It is not always easy to determine where asthma ends and COPD starts.
Young asthmatics who smoke or who are exposed to noxious agents in the workplace tend to have an early onset of COPD. A common mistake, however, is to label wheezy COPD patients as asthmatics. Asthma is a disease that tends to have its onset in the teens or early adulthood, is usually associated with allergic symptoms like hay fever and is caused by readily definable antigens that induce attacks of airway obstruction. (For the sake of specific treatment, the attending physician has to make a decision of where asthma ends and COPD starts). Treatment and prognosis for asthma is completely different to that for COPD, with a favourable response to treatment in asthmatics and less so in COPD patients.
Symptoms and diagnosis
In spite the well-known risk factors, the majority of COPD patients (up to 70%) remain undiagnosed. In the early phases, patients may have respiratory symptoms, like cough with sputum production, but may have no exercise impairment or may not be physically active enough for their shortness of breath to become evident. It is only by a regular measurement of lung functions in patients at risk, that the disease will be unmasked in its early stages.
COPD should be considered in any patient who has a chronic cough, sputum production, shortness of breath and/or history of exposure to risk factors. The cornerstone of the diagnosis of COPD is the measurement of lung function by spirometry. Spirometry is a test in which patients are asked to exhale a full in-breath (in other words, to breathe fully in and then fully out) as fast as they can. Measurements include the amount of air blown out in one second, called the forced expiratory volume in one second (FEV1), the total amount of air blown out in the entire forced exhalation, called the forced vital capacity (FVC), and ratio between the two, called the FEV1/FVC ratio. Normal lungs can almost completely empty in one second, but when airflow obstruction is present, the time taken to empty the lungs is lengthened and so the volume of air exhaled in one second decreases. When this ratio is less than 70%, airflow obstruction is said to be present. To determine the severity of the obstruction, the FEV1 as a percentage of the normal predicted value for a person of the same age, gender, height and ethnicity is examined.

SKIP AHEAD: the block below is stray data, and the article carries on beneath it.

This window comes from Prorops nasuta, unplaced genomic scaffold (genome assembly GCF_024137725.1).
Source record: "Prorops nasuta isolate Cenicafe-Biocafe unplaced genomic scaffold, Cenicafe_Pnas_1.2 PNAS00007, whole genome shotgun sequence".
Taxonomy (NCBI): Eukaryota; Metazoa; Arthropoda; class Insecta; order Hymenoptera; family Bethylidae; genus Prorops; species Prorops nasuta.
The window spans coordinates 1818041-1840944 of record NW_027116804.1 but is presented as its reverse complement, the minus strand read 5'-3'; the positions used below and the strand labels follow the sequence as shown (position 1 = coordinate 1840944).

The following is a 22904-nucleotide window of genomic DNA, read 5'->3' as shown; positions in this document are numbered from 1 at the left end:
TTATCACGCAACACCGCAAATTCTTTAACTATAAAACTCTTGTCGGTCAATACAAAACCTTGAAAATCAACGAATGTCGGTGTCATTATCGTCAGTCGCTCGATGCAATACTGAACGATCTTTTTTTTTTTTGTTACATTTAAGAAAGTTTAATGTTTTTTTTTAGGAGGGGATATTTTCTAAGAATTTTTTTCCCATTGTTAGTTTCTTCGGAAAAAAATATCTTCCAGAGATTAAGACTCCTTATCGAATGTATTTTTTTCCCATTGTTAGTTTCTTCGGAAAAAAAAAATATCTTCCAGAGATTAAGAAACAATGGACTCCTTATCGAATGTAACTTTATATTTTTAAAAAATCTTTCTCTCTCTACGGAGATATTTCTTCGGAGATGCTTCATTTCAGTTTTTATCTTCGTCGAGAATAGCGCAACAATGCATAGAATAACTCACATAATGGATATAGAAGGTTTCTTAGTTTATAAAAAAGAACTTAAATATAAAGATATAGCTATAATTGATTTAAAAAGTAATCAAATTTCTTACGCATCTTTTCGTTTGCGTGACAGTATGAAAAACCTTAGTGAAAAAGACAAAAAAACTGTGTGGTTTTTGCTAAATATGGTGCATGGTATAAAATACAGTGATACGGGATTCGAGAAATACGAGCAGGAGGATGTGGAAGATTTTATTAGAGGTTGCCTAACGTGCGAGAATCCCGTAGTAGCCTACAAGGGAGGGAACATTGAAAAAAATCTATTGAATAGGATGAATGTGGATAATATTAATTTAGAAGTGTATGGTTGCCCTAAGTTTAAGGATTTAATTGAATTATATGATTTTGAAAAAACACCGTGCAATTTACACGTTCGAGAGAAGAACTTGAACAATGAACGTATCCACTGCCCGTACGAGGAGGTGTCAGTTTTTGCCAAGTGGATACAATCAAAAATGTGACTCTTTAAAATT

The importance of early diagnosis is that preventative measures, including avoidance of risk factors, can be instituted. This will have major long-term benefits for affected individuals.
Symptoms are frequently precipitated by a respiratory infection, usually during the wintertime when influenza and colds are endemic. These patients commonly complain of a change in their baseline level of shortness of breath, together with a productive cough and a change in their sputum colour.
Smokers usually have a much longer recovery time than non-smokers and experience more severe symptoms during acute exacerbations of COPD.
In patients with severe respiratory impairment, these attacks may lead to respiratory failure. Oxygenation becomes so limited that a blue tongue and lips indicate severe impairment of oxygen uptake. Acute exacerbations may also be accompanied by evidence of failure of the right ventricle to pump adequately due to increased pressure in the vascular bed of the lungs, which is characterised by swollen ankles and legs, an enlarged liver and elevated neck veins. Symptoms of respiratory and right heart failure usually justify admission to hospital. Active treatment of these conditions can reverse the heart or lung failure, while identification of factors that cause exacerbation e.g. respiratory infections; fluid overload or lung clots should be remedied, thereby preventing further acute incidents.
Staging of COPD
A staging system for COPD severity has been established by the Global Initiative for Chronic Obstructive Lung Disease (GOLD). This staging system defines disease severity according to airflow limitation. It can be used as a guide for the management of patients with stable COPD.
(Written by Prof J.R. Joubert, MSc, MBChB (Stell), FCP (SA), MMed (Int. Med), MD (Stell.))
(Reviewed by Dr Greg Calligaro, physician at the Lung Unit, Groote Schuur Hospital and University of Cape Town, August 2010)